This energy flowing through my senior years comes directly from the Davis Community through the Eleanor Roosevelt Circle, thank you. Davis is a uniquely qualified community to establish new models of senior housing. Please vote yes on Proposition L to house more seniors.”

Diane C. Evans, Davis

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Disrespectful redface Halloween costume from the Yes on L/Yes on WDAAC campaign

Pocahontas
Yesterday, Jason Taormino posted the photo at the left from their setup in downtown for the Halloween walk, showing one of their volunteers dressed as Pocahontas.  Most people have heard of “blackface”, especially since Megyn Kelly recently had her NBC show cancelled over defending blackface as being “ok so long as you were dressing, like, as a character.”  So why does the Yes on L campaign think that it’s ok to dress in redface as Pocahontas? 

People have been rightly and roundly criticized for dressing in redface before.  A student at Oklahoma university was pilloried for dressing in redface, with the recognition that a costume like that is “deeply disrespectful to the Native American community.”  Stephanie Fryberg, a Professor of Psychology and American Indian Studies at the University of Washington, as quoted in an article from Indian Country Today, asks, “Why are issues for Native people taken as less serious in the domain of bias and stereotyping and prejudice than for African Americans, why is there this difference?”

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Much of WDAAC will be on “Prime Farm Land” as Classified under the Yolo County Agricultural Conservation and Mitigation Program

Another “Untruth” by the Yes on Measure L Campaign

By Alan Pryor and Pam Nieberg

INTRODUCTION

The Yes on Measure L campaign has been falsely characterizing the soils on which the WDAAC project is to be built as “unproductive” or “low quality alkaline soils solely used for winter animal feed crops”. Their most recent mailer contained the following graphic:

Wdaac-soils-1

These claims are demonstrably untrue. In fact, the soil is suitable for a variety of human crops as characterized by the Yolo Co Agricultural Conservation and Mitigation Program. In summary, according to the EIR certified by the City Council, the lower approximately 50% (36.2 acres) of the site is Brentwood clay loam. Approximately a third of the soils (26.75 acres ) on the site directly above the Brentwood soils are Marvin silty clay. Above that are Willows clay (11.44 acres), and only a tiny piece (0.56 acres) in the upper north west piece of the site is Pescadero silty clay/saline-alkaline.

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Send the West Davis Active Adult Community Plan Back to the Drawing Board.

WestdavisLet’s Meet the City’s Real Internal Housing Needs, Including for Low-Income Seniors

By Nancy and Don Price

In October 2002, the City Council appointed a subcommittee to study housing needs in Davis. In particular, the Council wanted to consider providing housing opportunities for the local workforce as the primary reason for city residential growth.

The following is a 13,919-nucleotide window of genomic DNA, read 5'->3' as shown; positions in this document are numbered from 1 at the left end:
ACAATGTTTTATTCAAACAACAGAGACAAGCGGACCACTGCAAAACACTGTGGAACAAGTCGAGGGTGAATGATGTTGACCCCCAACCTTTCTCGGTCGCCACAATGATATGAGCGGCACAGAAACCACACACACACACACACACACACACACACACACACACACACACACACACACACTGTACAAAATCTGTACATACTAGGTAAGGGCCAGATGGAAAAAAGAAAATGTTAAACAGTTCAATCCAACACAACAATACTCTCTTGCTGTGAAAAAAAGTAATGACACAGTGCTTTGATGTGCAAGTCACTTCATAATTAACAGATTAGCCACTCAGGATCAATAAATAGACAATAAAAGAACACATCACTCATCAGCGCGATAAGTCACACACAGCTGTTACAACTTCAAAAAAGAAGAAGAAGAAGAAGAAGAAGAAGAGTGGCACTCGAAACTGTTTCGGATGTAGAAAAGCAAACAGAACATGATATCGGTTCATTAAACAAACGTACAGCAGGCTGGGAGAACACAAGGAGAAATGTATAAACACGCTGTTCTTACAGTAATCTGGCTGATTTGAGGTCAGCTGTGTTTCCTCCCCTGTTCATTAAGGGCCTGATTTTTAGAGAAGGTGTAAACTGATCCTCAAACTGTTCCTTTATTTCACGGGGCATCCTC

In this context, the phrase “internal housing need”  was incorporated in City policy framework, documents, and studies to refer primarily to low and moderate income workforce housing. Indeed, work force housing is the only category of housing specifically mentioned as “internal needs” in the City’s General Plan and for which specific policies have been crafted to meet the need.

For instance, Measure J (voter approved in 2000) and Measure R (voter approved in 2010) as an update of Measure J was intended to “further” and “implement” meeting this “internal housing need” based on local employment growth, UCD growth, and “natural” growth. Indeed, meeting this “internal housing need” is the only justification provided in Measures J/R for converting agricultural lands on the periphery of the city.

Unfortunately, the Yes on Measure L campaign has erroneously misappropriated the term, “internal housing needs,” to otherwise claim the WDAAC project, providing low-income subsidized senior housing and much larger and expensive homes  for senior purchase, meets these needs and thus should be approved by voters. This is a false claim and is not supported anywhere in City documents.

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The “West Davis Active Adult Community” Naming is Misguided and Probably Illegal

By the No on Measure L Campaign

Introduction

A letter received from the Fair Housing Council of Orange County, posted yesterday on the Davisite, advises the City of Davis of the wrongful naming of the West Davis Active Adult Community senior housing project:

“the term ‘active adult community’ is very much misguided and needs to be changed...rather than moving forward with a name that readily implies that the community is not welcoming of individuals who have a right to choose to live within in its borders.”(excerpted from letter)

Eric Gelber, a Davis resident with 26 years experience as an attorney with disability rights advocacy experience - including fair housing advocacy - made the following statement in response to this letter:

The Fair Housing Amendments Act of 1988 (FHAA) added disability and families with children as protected classes under the federal Fair Housing Act. A concession to seniors was also enacted to allow for senior housing developments, which could continue to utilize age restrictions if specified conditions were met. One of the conditions is that 20 percent of the housing in such developments must not be age-restricted, and must be available to younger households, including families with children.